Linked Tests Only giving you the +1D on numbers above the Obstacle

Hi All, been playing Burning Wheel and been enjoying it quite a bit. I think one thing that me as the GM and the players have seemed to have a trouble with, and its a point of contention amongst us is:

Why do Linked Tests only give the +1D when you get above the obstacle, it does seem to be so many times where we say oh this would deifnitely be a Linked Test they Roll and just get the Obstacle and your just like, well what was the point of rolling that?

Are we playing Linked Tests wrong in that? I know the ruling is the each tests should be its own thing linked to the other one, but it seems that most of the time well they are Linked for a reason. Is there a reason you only get the +1D above the number balance wise?

IMO there are two flavors of Linked Tests. There’s the sort where a player is aiming to boost dice for another roll, like Help or FoRKs but separate in time. Those feel like meeting the Ob should grant +1D. But there is also the sort where a player’s stated Task sounds like it comes in stages. There, each stage is a separate thing, and merely meeting the Ob gets you the reward of avoiding “your poor performance of this task necessary to achieve your intent harms your chance of success at the final task necessary to achieve your intent”. You’ve got to go above and beyond before accomplishing that necessary task will actually boost your final chances.

For the first type, I might not even use it as a Linked Test. If it’s a task NOT necessary to achieve the intent, with real failure and success consequences, then maybe treat it as aiming for advantage on the next roll. Soft commitment as GM that you’ll grant advantage for achieving such-and-such, so if they accomplish it in some way that doesn’t grant advantage you can still say no, I’m looking at you Brawling FoRK.

But if players are saying “what was the point of rolling that”, maybe your failure consequences aren’t harsh enough, or you’re not Saying Yes when players are fishing for an inconsequential roll?

One reason for the +1D limit is that it prevents a very easy test being hitched in front of a challenging test in order to generate buckets of advantage dice, making heroic deeds trivial to accomplish.

That said, you can make two (or more!) separate tests and link both of them to one single other test for +2D advantage.

Linked tests give no benefit if you just meet the Ob and a penalty if you don’t meet the Ob. The obvious conclusion is that the players should be looking for low Ob tests to link into a harder challenge.

Every test in a series of linked tests must have its own Task and Intent. Meeting the ob means you get your Intent. Exceeding it means you get an extra die to the next roll, as an added bonus. Generating an extra die for the next roll is not a valid Intent. If the player is unable to come up with an intent for the roll, then there is no roll.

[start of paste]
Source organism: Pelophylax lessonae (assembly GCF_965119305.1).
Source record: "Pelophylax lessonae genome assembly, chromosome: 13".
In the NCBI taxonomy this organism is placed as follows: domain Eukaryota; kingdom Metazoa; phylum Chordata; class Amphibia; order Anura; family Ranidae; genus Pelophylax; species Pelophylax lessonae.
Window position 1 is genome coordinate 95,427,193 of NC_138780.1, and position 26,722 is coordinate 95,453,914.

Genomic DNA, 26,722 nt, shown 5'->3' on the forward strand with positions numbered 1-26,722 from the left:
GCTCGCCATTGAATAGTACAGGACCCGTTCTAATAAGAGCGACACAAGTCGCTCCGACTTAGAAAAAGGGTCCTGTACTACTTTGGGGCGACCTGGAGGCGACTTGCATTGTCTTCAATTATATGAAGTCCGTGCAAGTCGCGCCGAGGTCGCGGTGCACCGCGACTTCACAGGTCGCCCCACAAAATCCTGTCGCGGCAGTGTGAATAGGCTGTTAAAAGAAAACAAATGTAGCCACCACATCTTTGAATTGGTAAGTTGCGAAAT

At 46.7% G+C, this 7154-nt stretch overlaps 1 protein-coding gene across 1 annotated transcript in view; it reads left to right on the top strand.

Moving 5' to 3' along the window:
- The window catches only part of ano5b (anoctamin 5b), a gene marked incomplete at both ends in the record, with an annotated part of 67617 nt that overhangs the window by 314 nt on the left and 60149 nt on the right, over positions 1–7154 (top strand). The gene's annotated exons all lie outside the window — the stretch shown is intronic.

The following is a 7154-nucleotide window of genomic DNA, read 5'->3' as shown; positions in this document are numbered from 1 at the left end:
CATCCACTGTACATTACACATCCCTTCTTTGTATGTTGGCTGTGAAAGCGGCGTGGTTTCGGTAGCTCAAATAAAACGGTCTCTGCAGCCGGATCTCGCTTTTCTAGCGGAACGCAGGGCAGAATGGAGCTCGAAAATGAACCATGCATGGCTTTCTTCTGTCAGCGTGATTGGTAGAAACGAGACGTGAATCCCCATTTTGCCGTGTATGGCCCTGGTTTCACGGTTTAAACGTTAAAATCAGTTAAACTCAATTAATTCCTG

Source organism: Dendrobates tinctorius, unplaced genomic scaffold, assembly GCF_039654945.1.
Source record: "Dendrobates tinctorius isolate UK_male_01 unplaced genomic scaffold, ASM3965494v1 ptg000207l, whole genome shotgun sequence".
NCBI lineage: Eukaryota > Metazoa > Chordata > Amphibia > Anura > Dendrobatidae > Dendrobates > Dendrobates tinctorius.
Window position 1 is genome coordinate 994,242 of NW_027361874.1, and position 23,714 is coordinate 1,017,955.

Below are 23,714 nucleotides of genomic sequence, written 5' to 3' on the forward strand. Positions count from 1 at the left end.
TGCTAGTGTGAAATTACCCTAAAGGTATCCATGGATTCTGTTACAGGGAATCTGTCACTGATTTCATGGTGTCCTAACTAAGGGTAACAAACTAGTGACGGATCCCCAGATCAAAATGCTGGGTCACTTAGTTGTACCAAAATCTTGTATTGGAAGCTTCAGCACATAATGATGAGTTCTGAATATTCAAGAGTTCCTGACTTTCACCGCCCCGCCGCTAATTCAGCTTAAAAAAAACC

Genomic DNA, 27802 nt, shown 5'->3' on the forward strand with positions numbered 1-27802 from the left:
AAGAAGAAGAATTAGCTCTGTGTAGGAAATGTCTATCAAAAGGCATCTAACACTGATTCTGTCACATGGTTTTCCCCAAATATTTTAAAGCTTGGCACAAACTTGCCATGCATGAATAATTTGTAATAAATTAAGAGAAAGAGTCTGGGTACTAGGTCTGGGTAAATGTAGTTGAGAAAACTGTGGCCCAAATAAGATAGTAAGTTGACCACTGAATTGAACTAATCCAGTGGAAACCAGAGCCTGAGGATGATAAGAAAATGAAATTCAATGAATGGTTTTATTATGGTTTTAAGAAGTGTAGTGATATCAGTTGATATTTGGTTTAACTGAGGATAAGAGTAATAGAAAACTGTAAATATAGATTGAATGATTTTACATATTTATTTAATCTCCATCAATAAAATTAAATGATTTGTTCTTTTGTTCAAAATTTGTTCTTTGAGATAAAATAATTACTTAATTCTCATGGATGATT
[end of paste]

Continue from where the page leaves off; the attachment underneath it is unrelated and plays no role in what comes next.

+1 to Taelor. I was just coming to post that exact thing.

maybe your failure consequences aren’t harsh enough

On this point I’m not to sure if Failure can be that harsh on a Linked Test since by its very nature it gives you a +1 Ob meaning that you can still do the other roll. In what ways could you make failure on a Linked test a bit more meaningful?

I think this illustrates the disconnect for you. The +1 ob to the next test is not the failure consequence of that test. It’s extra. That first test should have a success and failure consequence as if the subsequent linked test didn’t exist.

There is an example in one of the books of a person making a Weaving test to make a bolt of cloth being used as a linked test into Sewing for making some clothes. So, what would be good failure for a Weaving test? Maybe it takes twice as long to make. Maybe it costs more than expected and you have to make a resources test. Maybe the cloth looks fine to the naked eye but is actually much weaker than normal cloth and tears easily. Oh, and when the Seamstress goes to make the clothes with the cloth, she gets a +1 ob because of the shoddy workmanship.

Our weaver meets the ob, she has a good bolt of cloth. Not good enough to help her friend out, but it is still quality cloth. She beats the ob and the cloth is fine quality and working with it is easy. +1D to the Seamstress.

To me, the value of linked tests is fictional positioning. I don’t use them to make a single action more complex, I use them to build up the circumstances that make that action possible/reasonable in the first place.